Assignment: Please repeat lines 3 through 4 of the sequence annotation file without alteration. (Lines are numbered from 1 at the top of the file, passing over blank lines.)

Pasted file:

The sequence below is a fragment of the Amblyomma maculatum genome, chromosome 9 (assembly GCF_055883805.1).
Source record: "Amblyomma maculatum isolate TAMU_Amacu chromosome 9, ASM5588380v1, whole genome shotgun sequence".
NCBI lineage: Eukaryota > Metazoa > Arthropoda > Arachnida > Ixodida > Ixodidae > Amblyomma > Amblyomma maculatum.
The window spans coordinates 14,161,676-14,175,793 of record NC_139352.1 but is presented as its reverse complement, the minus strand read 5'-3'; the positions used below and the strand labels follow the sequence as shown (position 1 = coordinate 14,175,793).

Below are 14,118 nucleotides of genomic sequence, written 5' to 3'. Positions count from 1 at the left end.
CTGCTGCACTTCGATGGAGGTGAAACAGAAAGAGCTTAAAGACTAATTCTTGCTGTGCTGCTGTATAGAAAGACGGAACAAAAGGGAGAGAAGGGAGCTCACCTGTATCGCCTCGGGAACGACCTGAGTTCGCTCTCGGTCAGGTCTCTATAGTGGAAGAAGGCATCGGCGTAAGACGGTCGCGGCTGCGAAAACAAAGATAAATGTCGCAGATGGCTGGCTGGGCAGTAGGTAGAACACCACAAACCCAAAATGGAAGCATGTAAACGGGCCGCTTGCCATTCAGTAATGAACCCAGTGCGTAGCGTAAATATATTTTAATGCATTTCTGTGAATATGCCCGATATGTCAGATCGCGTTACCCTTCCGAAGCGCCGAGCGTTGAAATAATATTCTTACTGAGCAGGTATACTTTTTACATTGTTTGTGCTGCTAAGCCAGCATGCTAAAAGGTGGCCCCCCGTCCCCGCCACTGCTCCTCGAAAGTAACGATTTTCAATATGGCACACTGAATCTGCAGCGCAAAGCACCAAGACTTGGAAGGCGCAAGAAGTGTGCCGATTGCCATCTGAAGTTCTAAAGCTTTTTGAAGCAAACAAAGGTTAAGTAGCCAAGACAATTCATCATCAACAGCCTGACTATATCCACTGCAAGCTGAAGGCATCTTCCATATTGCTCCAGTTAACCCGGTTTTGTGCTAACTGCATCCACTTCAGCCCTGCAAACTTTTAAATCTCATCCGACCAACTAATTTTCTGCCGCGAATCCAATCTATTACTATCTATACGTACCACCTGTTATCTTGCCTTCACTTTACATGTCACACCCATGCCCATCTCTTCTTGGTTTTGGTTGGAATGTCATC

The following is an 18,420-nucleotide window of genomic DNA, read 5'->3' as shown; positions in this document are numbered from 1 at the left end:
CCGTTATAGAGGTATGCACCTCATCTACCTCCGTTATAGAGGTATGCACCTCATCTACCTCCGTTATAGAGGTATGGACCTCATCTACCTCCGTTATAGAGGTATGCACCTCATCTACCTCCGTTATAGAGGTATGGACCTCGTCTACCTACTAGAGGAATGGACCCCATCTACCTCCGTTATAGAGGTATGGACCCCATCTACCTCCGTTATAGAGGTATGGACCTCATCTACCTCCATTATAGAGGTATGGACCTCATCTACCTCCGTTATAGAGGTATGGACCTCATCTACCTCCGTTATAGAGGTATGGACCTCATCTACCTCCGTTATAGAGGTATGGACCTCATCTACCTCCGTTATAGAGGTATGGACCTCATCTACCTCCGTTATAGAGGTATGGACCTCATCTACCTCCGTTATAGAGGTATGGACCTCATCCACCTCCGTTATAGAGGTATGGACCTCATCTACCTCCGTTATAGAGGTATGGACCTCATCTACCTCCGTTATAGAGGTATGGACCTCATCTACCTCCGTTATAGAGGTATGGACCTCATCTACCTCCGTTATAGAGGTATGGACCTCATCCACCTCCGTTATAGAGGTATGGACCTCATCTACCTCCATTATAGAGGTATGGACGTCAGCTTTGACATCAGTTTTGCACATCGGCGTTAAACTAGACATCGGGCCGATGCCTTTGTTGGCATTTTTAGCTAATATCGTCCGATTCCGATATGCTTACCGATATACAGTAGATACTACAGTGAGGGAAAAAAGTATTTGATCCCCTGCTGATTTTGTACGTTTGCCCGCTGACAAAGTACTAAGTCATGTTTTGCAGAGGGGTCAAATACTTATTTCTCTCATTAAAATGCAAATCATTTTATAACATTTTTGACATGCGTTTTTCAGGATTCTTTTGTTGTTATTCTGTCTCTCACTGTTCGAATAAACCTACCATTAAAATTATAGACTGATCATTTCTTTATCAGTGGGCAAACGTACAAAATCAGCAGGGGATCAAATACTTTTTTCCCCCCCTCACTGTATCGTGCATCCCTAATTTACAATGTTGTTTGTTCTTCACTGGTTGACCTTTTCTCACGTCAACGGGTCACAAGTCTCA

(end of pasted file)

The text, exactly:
NCBI lineage: Eukaryota > Metazoa > Arthropoda > Arachnida > Ixodida > Ixodidae > Amblyomma > Amblyomma maculatum.
The window spans coordinates 14,161,676-14,175,793 of record NC_139352.1 but is presented as its reverse complement, the minus strand read 5'-3'; the positions used below and the strand labels follow the sequence as shown (position 1 = coordinate 14,175,793).